DISCLAIMER: Caudwell LymeCo charity shares public domain information, which it believes to be reliable, in good faith. It should never replace the advice of a qualified physician with a license to practise medicine. If you believe any information on this website to be incorrect, you are invited to contact the charity using the Contact page.
How does Lyme disease spread?
Lyme disease is transmitted by tick bites.
Lyme disease may infect or harm unborn babies if the mother is infected, but more research is needed to clarify this.
Link to further information: Lyme Disease in Pregnancy
In theory Lyme disease could be transmitted via blood transfusion, but so far there has never been a recorded case of this actually happening.
Link to source: CDC Lyme disease FAQ
You cannot catch Lyme disease from interaction with another person such as touching them, breathing near them, sharing food with them, looking after them while ill, or being at school with them.
There is no evidence that Lyme disease can be spread by kissing or sexual intercourse.
You cannot catch Lyme disease directly from dogs or cats. However, a tick feeding on a dog or cat could transfer onto a human. It is very important to protect your pets from ticks, for their sake and yours.
What other diseases can ticks carry?
Ticks in the UK
Ticks in the UK can carry Lyme disease, anaplasma and Q-fever. These can be very serious illnesses and can be difficult to cure.
Ticks in other countries may carry additional illnesses. Mediterranean Spotted Fever occurs in all Mediterranean regions and Rocky Mountain Spotted Fever occurs in some parts of the United States; both of these infections can kill humans within a few hours. There are tick-borne relapsing fevers in Africa and, recently, in some parts of the Mediterranean as well. If you are bitten by a tick while on holiday and develop a rash or a fever, regard this as a medical emergency.
More information: follow this link.
How do I protect my family and pets?
The three keys to protecting yourself are:
A: Prevent bites
B: Check for attached ticks
C: Remove ticks correctly
Where in the UK are ticks found?
Ticks’ natural hosts are the small mammals and birds which spend their time on the ground, such as mice and squirrels.
Ticks climb to the tops of long grass or other leafy plants, around knee height, waiting for a passing warm-blooded creature to catch onto. Ticks cannot fly.
Their habitats include:
- leafy countryside
- urban parks and gardens
- They may be on the ground in some grass you decide to sit on.
- Ticks love leaves, so promptly rake up leaves that fall in your garden.
Some areas in the UK have very high tick populations, but our information on this is scanty and may be unreliable; it is safest to assume you could meet a tick in any region.
When do ticks bite?
The tick breeding season is in May, and you are at far greater risk of tick bites throughout the summer. However we have received reports of people who have been bitten by ticks in the autumn and spring, so our advice is to stay alert to the possible presence of ticks all year round.
What do ticks look like?
Ticks are arachnids (related to spiders). They have eight legs, and look like spiders with unusually large bodies. Ticks have four stages in their lifecycle.
As a human, you would be more likely to be bitten by a nymph tick. They are tiny black or brown specs the size of a poppy seed. This girl has a tick attached behind her ear, near the hairline. You would have to look carefully to see that it isn’t just a freckle or a speck of dirt.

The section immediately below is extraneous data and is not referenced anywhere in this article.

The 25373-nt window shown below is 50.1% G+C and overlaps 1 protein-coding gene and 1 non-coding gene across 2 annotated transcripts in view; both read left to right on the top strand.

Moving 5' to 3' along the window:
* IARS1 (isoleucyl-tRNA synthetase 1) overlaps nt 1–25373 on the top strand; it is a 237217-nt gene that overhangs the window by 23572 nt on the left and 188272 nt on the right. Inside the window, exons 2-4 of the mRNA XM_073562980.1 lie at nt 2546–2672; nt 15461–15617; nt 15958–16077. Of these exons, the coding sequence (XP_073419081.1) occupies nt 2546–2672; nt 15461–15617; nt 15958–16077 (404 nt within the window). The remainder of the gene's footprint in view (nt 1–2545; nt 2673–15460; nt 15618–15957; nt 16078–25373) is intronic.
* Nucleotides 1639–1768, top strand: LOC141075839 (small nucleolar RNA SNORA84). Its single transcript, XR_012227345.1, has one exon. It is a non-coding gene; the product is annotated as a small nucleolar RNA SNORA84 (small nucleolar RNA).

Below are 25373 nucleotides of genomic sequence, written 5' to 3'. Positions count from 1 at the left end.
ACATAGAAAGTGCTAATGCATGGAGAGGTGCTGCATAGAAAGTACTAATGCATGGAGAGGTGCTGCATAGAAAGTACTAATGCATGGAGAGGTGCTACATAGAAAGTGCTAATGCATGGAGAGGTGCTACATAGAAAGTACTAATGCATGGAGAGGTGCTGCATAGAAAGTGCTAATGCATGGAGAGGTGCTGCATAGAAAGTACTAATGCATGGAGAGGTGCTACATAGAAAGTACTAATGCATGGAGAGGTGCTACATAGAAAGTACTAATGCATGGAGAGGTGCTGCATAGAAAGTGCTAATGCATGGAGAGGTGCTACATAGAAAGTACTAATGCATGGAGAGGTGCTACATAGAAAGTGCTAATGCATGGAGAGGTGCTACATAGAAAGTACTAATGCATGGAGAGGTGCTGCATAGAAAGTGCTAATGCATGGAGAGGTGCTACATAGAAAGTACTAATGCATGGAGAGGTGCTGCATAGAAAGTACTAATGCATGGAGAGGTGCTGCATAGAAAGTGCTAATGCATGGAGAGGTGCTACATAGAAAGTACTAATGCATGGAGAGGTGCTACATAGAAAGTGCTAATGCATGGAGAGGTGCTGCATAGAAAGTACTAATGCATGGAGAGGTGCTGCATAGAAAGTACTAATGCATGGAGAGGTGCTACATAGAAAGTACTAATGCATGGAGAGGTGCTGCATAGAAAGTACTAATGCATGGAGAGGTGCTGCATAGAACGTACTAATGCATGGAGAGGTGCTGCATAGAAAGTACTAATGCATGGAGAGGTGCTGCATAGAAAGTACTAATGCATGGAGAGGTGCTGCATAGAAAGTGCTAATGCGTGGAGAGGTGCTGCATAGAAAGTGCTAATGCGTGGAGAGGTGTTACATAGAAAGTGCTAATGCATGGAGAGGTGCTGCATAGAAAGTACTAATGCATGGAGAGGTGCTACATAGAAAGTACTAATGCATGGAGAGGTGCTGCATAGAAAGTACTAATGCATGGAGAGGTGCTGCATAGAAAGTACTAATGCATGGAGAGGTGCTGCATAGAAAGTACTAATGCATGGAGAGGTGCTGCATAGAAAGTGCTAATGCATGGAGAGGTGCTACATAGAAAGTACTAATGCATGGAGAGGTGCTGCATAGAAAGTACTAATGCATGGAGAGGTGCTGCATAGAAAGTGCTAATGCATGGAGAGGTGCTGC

Adult ticks tend to bite furry animals such as your dog or cat. Before feeding they are small and black or brown, but after feeding their abdomen bloats to the size of a pea or a baked bean, and turns a creamy white colour.
How can I prevent ticks attaching to my family members?
Tick defence for humans
1 Wear clothes that cover your skin, especially your legs.
2 Tuck clothes in and, in particular, tuck trousers tightly into socks or boots.
3 Repellent containing permethrin should be sprayed on your clothes (NOT your skin). Tick removal experts say this is far more effective than using any insect repellent on your skin. Some camping shops sell clothes impregnated with permethrin, which lasts up to 20 washes before needing to be re-treated.
4 After a walk in the countryside, throw your clothes into the tumble dryer for 15 minutes to kill any ticks that may be on them. Do this before flopping into an armchair for a little rest, or you may scatter ticks around your home. If a tick drops off in your house it can stay in some nook or cranny of the sofa or carpet for weeks, waiting patiently for the chance to crawl onto its next meal.
5 Put down a picnic cloth instead of sitting directly on the grass when having a picnic. It is not practical to spray insect repellent on your children every time they play in the garden, but it is easy to provide them with a picnic blanket to sit or lie on instead of the grass. Some British parks are severely infested with ticks.
6 Insect repellent containing DEET can be sprayed directly onto the skin. Tick removal experts have told us that ticks will crawl long distances over skin coated in deet until they find one tiny part which you missed, and then sink their feeding parts into that spot. However, for children who are likely to roll on grass, it is worth using; cover the back of the neck as well. Deet can be used safely on any part of the body except the face.
7 Encourage your children to watch while you check your dog or cat for ticks so that they learn to recognise them, and to tell you if they spot one on the family pet. This will help to protect both pets and children.